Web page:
On Art

Recently I found myself along with my sons Ben and Andy at the Nelson-Adkins Museum of Art in Kansas City. I was expecting to see perhaps something interesting. Instead I met up with some cherished friends.

I have written here before of the impact that other forms of art have on my spiritual journey. Music. Film. Theater. All have enriched me. But I also find myself moved in a special and unique way when I stand in the presence of certain paintings.

I am not a student of art and find my love of art is emotional, not intellectual. As such, I find myself at times moved to tears by the beauty of certain paintings. There is little that I like about modern art. There is little that I “get” about abstract art. Yet, when encountering the paintings of certain artists, I feel the presence of God. Here are a few works that I love.

 

I first encountered many of Van Gogh’s self-portraits in the Van Gogh Museum in Amsterdam. I have long felt drawn to Van Gogh and tried to understand the anguish reflected in the eyes in these portraits. Perhaps it is as Don McLean sang: “I could have told you, Vincent. This world was never meant for one as beautiful as you.”

 

I first encountered Georges Seurat and A Sunday on La Grande Jette in the musical “Sunday in the Park with George”. While I cared only for Act 1 of the play, I found the conclusion of that act to be very moving as Seurat creates this work. Then I met the painting in Chicago. Its massiveness, its colors, its characters, its painstaking creation with dots of paint rendered me speechless.

 

No one articulates the loneliness of life in general and big city life in particular like Edward Hopper. I found myself deeply moved by his best-known painting “Nighthawks” when I encountered it the Boston Museum of Art. Its stark lighting and simplicity spoke to loneliness one can feel oneself much less encounter in others over a late night cup of coffee.

Much of Salvador Dali is beyond me. Yet when I first met his “Sacrament of the Last Supper” in the National Art Gallery in Washington DC, I felt like I was in the presence of something holy, much as I might feel when hearing sacred music.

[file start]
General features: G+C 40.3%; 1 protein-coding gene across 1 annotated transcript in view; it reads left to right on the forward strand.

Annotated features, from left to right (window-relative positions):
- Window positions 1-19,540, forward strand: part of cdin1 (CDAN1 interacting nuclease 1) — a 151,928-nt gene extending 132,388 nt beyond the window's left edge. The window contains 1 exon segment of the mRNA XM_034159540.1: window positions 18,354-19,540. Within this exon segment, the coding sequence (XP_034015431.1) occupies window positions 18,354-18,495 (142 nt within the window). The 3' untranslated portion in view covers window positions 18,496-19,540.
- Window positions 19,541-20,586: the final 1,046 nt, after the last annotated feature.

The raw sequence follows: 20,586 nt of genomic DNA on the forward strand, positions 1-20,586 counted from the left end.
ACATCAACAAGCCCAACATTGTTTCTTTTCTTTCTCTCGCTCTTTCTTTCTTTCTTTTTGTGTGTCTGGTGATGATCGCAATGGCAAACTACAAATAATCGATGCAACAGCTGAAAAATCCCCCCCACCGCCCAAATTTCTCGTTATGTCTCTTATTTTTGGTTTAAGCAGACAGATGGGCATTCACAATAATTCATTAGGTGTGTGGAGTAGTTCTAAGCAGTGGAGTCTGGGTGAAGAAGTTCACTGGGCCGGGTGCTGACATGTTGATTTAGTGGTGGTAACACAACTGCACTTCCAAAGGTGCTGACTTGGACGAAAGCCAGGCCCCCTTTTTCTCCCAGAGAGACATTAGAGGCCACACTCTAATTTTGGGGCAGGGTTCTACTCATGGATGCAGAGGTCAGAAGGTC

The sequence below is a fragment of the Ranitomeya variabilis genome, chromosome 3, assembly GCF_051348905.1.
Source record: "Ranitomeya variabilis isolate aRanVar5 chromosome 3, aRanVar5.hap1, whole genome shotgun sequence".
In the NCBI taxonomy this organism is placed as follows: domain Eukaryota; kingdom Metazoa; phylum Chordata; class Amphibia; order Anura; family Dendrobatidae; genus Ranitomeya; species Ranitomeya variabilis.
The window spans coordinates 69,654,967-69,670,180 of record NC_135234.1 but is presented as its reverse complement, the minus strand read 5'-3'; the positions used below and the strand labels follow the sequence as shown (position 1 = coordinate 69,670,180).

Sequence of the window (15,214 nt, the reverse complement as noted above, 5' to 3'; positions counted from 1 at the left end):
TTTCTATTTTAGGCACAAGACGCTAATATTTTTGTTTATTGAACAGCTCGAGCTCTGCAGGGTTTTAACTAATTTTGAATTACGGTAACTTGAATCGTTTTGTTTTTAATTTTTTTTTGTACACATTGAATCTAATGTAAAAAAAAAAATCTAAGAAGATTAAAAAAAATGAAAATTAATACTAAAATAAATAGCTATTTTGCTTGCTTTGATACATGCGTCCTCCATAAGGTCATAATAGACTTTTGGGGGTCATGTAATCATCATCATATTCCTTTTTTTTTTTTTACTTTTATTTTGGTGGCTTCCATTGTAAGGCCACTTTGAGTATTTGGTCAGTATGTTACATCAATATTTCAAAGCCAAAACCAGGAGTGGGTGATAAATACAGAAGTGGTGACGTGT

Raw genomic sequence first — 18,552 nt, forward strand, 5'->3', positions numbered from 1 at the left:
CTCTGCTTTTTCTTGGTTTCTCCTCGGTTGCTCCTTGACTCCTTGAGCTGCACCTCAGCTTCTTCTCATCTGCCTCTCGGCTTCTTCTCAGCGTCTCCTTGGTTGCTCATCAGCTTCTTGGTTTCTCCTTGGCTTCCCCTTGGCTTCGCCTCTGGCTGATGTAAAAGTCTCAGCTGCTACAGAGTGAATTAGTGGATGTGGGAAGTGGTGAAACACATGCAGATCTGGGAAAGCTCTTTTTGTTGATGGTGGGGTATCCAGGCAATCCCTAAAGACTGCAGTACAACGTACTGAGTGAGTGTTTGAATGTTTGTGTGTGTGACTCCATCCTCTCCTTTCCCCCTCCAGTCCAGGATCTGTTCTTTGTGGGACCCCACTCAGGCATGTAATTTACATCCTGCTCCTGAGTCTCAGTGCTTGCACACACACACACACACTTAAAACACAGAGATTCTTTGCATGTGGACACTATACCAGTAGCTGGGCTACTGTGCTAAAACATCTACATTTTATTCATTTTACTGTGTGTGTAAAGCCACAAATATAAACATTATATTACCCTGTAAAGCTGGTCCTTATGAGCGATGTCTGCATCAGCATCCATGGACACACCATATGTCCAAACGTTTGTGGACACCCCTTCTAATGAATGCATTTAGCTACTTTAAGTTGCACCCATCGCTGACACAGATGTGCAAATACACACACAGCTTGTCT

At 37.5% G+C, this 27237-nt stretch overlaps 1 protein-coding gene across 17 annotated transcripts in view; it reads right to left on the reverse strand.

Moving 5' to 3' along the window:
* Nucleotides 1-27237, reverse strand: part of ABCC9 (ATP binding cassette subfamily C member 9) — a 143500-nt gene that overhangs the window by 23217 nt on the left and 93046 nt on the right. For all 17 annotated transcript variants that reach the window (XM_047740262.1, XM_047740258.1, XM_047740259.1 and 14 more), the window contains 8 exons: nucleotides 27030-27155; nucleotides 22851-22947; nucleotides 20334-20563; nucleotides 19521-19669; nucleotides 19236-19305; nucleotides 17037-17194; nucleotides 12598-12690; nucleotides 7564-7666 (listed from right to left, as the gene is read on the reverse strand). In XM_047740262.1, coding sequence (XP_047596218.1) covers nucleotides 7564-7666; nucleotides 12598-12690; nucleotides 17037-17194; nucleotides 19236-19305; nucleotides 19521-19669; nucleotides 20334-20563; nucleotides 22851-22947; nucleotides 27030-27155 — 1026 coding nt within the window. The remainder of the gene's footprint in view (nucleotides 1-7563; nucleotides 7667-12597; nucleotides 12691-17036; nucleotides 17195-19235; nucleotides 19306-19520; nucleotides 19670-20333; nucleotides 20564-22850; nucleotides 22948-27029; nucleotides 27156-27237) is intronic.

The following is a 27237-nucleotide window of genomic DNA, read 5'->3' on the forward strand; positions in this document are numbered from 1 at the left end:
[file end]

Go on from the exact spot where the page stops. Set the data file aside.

There are other paintings and other artists that have also graced my journey. The best that I can do to express my gratitude is to stand in wonder in the presence of their works.

Reflection: 1. Has your journey been enriched by any paintings? Which ones?

 

 

 

 

About richp45198

I am a clinical psychologist and have an abiding interest in matters spiritual.
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2 Responses to On Art

  1. richp45198 says:

    full of wonder…touching on our personal aesthetic…our unique response…CDP

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  2. Thank you Richard for this great post. Paintings? Where do I begin? Rafael’s “School of Athens” or Vermeer’s “Lace Maker” or Muench’s “The Scream”? I suppose nothing surpasses Vincent’s “Starry, Starry Night” for me. I was transported in wonder two years ago when a Van Gogh exhibition came to Denver, and I’ll never forget the Monet exhibition in San Francisco two decades ago. We need those moments of sheer wonder when we are rendered speechless by the soul. As Kurt Vonnegut said, “”Go into the arts. I’m not kidding. The arts are not a way to make a living. They are a very human way of making life more bearable. Practicing an art, no matter how well or badly, is a way to make your soul grow, for heaven’s sake. Sing in the shower. Dance to the radio. Tell stories. Write a poem to a friend, even a lousy poem. Do it as well as you possibly can. You will get an enormous reward. You will have created something.”

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